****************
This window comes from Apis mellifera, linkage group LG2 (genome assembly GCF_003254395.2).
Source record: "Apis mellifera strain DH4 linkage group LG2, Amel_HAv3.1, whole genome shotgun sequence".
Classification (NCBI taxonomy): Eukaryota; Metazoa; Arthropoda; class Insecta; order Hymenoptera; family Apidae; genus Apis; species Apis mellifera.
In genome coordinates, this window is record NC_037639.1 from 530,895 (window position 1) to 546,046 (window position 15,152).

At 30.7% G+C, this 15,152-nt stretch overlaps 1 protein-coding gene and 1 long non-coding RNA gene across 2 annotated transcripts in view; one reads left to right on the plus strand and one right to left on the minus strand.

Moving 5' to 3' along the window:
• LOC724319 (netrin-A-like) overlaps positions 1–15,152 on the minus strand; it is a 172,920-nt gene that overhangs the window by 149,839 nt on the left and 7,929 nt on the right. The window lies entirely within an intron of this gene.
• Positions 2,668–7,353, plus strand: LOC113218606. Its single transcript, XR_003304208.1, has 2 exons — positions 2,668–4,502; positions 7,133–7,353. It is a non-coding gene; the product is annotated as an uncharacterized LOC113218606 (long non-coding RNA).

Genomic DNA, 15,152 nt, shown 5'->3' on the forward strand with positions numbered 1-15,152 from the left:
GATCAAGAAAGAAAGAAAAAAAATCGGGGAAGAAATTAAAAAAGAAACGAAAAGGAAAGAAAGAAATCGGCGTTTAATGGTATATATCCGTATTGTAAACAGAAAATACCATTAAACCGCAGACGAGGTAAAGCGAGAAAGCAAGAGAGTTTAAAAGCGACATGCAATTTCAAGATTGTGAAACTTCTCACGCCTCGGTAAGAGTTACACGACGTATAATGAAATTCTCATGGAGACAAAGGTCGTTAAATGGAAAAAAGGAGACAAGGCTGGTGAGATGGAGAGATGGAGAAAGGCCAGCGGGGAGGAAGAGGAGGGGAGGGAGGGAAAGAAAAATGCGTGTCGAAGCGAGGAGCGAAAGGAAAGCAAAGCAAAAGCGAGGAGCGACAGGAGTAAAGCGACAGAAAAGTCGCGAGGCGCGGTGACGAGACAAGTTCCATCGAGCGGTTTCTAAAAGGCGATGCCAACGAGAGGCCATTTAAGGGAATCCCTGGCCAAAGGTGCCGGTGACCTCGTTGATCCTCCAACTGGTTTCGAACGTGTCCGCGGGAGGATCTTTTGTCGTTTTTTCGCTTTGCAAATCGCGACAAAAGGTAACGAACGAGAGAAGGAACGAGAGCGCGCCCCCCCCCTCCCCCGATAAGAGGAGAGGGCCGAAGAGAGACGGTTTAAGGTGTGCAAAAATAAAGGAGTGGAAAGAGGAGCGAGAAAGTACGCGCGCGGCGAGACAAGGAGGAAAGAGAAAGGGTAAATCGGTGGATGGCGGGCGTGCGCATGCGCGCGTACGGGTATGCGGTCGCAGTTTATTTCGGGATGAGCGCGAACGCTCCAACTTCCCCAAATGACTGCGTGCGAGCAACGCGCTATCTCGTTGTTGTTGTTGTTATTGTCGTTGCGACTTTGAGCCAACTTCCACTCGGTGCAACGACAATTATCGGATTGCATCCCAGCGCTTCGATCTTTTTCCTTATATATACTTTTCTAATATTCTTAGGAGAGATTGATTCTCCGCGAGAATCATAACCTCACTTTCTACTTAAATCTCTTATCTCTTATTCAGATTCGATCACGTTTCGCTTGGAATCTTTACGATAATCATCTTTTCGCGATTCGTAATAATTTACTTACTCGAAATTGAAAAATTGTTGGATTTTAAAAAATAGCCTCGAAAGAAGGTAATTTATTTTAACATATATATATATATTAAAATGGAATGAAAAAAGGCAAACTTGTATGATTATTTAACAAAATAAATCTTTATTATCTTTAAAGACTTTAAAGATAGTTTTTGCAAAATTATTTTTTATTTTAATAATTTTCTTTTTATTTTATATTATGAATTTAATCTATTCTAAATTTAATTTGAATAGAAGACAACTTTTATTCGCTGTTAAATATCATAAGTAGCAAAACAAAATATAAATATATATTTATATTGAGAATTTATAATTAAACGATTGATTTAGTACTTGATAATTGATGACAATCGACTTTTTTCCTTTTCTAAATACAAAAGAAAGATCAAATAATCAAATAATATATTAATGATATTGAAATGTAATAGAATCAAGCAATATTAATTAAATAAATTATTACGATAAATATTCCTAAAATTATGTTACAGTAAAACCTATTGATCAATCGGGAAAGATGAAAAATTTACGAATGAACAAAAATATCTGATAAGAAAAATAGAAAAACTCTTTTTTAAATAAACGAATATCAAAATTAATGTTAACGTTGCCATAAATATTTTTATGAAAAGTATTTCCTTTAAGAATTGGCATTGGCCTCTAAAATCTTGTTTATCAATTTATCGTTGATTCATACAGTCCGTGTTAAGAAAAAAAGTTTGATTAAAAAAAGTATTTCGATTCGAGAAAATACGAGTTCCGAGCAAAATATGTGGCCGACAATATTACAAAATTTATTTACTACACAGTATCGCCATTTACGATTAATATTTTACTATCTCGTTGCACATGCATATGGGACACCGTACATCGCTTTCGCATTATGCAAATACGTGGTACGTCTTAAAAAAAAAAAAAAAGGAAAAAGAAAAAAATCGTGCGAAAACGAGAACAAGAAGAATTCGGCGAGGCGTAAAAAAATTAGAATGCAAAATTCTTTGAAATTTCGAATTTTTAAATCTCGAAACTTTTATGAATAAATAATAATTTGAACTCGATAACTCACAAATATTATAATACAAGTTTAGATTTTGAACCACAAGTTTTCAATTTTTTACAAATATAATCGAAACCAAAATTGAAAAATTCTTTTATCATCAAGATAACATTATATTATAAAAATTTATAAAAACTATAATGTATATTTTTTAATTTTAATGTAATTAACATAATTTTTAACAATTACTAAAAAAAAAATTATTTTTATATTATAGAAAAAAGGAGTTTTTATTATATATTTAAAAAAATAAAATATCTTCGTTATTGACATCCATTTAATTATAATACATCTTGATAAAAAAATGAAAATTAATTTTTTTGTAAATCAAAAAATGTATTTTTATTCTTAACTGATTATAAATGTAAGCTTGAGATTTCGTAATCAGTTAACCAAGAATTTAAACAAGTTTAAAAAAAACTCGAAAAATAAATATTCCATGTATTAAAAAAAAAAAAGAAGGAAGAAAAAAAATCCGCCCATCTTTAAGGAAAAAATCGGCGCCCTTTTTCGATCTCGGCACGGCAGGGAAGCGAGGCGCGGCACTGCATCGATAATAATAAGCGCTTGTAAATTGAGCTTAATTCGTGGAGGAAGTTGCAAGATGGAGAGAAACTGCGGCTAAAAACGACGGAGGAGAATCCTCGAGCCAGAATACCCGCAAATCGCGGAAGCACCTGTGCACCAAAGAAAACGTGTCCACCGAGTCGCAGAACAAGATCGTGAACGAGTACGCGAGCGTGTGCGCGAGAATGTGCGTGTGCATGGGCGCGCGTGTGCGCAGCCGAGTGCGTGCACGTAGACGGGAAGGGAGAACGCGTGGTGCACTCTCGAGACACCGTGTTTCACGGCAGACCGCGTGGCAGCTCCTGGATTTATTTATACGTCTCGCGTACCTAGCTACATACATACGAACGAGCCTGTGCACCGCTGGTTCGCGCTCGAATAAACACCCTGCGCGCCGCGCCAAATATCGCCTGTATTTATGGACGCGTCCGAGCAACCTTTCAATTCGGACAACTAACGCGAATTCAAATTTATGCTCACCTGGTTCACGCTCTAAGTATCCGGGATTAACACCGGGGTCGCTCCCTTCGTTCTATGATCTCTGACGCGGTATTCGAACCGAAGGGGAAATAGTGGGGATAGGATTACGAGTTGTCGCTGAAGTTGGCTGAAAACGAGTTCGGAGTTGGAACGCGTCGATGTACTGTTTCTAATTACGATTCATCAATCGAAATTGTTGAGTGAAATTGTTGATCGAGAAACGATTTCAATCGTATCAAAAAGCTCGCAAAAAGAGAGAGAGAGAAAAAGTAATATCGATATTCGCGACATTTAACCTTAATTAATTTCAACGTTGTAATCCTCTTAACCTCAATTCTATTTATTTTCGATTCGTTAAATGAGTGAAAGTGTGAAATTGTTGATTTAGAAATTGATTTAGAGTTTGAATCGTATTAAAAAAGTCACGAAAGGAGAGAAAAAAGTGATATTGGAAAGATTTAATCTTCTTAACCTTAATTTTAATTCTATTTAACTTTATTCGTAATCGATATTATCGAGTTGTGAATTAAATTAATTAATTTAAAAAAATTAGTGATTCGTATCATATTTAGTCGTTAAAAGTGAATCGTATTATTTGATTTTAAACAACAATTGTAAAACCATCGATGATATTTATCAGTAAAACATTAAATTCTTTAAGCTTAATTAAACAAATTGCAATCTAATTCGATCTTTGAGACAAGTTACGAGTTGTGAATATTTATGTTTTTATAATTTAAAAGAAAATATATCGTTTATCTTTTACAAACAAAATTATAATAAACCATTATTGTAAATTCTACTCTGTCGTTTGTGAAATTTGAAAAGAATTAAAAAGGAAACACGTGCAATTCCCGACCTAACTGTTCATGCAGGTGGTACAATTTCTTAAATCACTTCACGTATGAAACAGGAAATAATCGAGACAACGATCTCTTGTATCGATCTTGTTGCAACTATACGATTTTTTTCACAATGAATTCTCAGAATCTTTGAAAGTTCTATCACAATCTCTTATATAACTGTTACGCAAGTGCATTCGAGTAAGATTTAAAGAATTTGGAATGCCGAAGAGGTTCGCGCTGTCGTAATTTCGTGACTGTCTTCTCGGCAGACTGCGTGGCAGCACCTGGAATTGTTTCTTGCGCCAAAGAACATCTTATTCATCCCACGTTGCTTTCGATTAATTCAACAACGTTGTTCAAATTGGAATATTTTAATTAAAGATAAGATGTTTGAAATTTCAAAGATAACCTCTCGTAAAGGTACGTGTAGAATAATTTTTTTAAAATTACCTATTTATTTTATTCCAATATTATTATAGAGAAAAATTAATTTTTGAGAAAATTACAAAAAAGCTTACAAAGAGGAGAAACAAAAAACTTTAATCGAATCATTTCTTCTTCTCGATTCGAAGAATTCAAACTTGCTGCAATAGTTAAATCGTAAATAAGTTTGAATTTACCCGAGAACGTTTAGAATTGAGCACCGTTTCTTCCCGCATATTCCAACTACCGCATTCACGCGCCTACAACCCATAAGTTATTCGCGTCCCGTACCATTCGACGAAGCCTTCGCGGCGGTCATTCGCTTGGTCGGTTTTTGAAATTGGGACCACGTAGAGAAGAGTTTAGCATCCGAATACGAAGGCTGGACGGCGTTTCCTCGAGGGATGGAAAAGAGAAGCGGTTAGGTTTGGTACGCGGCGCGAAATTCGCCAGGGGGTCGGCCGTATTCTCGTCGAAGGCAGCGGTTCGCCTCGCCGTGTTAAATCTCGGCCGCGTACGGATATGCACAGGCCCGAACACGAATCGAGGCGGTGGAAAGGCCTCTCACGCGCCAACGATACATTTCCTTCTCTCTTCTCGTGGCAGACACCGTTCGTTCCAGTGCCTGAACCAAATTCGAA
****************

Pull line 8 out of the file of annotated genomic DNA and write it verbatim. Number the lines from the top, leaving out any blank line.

• Positions 2,668–7,353, plus strand: LOC113218606. Its single transcript, XR_003304208.1, has 2 exons — positions 2,668–4,502; positions 7,133–7,353. It is a non-coding gene; the product is annotated as an uncharacterized LOC113218606 (long non-coding RNA).